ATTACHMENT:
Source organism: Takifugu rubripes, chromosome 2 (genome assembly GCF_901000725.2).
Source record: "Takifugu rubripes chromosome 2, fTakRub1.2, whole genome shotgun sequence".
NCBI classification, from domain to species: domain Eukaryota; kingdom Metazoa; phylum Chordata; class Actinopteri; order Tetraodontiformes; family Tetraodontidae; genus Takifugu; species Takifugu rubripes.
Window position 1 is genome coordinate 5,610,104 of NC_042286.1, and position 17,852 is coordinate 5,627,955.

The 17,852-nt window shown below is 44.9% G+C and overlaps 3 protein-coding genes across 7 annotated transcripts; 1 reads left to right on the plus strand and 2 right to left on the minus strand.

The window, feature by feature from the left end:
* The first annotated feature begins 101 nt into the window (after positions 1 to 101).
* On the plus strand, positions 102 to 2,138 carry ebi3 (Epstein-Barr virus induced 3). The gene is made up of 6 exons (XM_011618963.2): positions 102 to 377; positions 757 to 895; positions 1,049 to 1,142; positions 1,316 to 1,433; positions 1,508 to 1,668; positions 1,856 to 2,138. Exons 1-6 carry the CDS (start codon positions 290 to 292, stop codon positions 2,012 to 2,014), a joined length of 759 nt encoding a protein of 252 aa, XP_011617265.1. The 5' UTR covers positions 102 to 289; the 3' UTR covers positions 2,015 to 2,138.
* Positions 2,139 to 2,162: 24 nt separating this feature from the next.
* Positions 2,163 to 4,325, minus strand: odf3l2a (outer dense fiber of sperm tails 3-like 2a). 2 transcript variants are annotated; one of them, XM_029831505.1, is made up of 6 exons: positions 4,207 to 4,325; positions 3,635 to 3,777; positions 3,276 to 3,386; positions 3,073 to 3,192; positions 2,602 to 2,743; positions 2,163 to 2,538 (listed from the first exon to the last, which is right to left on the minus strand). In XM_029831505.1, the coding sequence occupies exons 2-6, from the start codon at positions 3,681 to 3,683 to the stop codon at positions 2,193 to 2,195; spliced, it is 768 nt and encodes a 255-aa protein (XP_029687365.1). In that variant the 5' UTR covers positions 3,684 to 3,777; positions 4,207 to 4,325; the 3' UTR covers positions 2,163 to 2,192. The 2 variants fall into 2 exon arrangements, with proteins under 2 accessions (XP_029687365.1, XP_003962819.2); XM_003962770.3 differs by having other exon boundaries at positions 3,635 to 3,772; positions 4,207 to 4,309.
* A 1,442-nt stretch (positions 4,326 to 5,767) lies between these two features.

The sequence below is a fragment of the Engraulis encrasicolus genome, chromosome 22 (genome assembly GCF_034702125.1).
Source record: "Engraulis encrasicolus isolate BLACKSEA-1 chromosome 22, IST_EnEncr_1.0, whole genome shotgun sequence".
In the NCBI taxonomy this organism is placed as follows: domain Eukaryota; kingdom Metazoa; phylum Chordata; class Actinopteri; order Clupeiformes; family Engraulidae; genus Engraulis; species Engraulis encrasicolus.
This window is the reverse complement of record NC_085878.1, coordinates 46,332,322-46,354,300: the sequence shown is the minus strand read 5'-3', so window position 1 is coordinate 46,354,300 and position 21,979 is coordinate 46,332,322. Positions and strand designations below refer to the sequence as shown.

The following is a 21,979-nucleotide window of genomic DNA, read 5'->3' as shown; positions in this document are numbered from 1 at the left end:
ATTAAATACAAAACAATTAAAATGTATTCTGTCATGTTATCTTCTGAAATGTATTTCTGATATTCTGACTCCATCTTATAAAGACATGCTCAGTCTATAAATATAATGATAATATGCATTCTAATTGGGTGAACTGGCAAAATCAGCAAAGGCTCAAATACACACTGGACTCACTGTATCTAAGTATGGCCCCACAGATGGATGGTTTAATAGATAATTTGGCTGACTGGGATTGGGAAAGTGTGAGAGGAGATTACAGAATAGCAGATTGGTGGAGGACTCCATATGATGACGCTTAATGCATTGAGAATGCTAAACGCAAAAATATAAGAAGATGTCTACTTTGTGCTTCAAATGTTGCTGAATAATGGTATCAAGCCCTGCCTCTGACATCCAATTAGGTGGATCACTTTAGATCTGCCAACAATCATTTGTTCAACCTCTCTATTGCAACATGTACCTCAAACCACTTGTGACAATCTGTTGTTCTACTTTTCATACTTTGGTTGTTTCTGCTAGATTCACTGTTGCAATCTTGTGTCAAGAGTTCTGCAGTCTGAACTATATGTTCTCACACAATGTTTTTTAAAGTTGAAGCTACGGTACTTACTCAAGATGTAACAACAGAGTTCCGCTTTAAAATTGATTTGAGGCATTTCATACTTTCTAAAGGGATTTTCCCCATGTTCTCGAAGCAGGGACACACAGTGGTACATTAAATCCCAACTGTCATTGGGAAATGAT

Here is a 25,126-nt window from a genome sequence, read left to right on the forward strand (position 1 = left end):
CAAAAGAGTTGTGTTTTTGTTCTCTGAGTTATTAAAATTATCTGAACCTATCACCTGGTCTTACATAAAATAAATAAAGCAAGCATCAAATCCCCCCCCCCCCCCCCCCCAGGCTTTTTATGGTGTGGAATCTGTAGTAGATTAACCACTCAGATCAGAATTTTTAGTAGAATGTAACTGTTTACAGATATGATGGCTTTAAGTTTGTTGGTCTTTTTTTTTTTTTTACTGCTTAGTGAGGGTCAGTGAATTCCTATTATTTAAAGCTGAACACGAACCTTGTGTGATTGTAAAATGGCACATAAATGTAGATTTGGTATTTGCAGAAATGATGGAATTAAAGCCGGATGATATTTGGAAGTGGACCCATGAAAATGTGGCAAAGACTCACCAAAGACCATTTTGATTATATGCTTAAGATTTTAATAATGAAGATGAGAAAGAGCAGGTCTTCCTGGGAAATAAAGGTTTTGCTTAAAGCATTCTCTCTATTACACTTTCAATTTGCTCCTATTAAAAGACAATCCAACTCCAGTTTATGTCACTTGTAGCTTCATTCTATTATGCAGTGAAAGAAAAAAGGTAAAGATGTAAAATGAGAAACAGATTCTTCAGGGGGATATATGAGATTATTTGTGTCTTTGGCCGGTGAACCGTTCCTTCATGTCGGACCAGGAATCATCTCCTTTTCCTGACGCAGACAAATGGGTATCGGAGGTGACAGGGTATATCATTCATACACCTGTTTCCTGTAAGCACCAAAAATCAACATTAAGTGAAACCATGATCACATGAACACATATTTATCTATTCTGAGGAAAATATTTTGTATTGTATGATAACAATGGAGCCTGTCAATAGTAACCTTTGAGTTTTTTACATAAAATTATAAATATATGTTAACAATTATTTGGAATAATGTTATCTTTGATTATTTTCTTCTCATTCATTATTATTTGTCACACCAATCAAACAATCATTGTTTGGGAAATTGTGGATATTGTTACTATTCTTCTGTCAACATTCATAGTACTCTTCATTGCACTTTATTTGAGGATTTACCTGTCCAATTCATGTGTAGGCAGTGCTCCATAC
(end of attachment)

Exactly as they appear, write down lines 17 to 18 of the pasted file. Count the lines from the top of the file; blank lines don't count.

ATTAAATACAAAACAATTAAAATGTATTCTGTCATGTTATCTTCTGAAATGTATTTCTGATATTCTGACTCCATCTTATAAAGACATGCTCAGTCTATAAATATAATGATAATATGCATTCTAATTGGGTGAACTGGCAAAATCAGCAAAGGCTCAAATACACACTGGACTCACTGTATCTAAGTATGGCCCCACAGATGGATGGTTTAATAGATAATTTGGCTGACTGGGATTGGGAAAGTGTGAGAGGAGATTACAGAATAGCAGATTGGTGGAGGACTCCATATGATGACGCTTAATGCATTGAGAATGCTAAACGCAAAAATATAAGAAGATGTCTACTTTGTGCTTCAAATGTTGCTGAATAATGGTATCAAGCCCTGCCTCTGACATCCAATTAGGTGGATCACTTTAGATCTGCCAACAATCATTTGTTCAACCTCTCTATTGCAACATGTACCTCAAACCACTTGTGACAATCTGTTGTTCTACTTTTCATACTTTGGTTGTTTCTGCTAGATTCACTGTTGCAATCTTGTGTCAAGAGTTCTGCAGTCTGAACTATATGTTCTCACACAATGTTTTTTAAAGTTGAAGCTACGGTACTTACTCAAGATGTAACAACAGAGTTCCGCTTTAAAATTGATTTGAGGCATTTCATACTTTCTAAAGGGATTTTCCCCATGTTCTCGAAGCAGGGACACACAGTGGTACATTAAATCCCAACTGTCATTGGGAAATGAT

Here is a 25,126-nt window from a genome sequence, read left to right on the forward strand (position 1 = left end):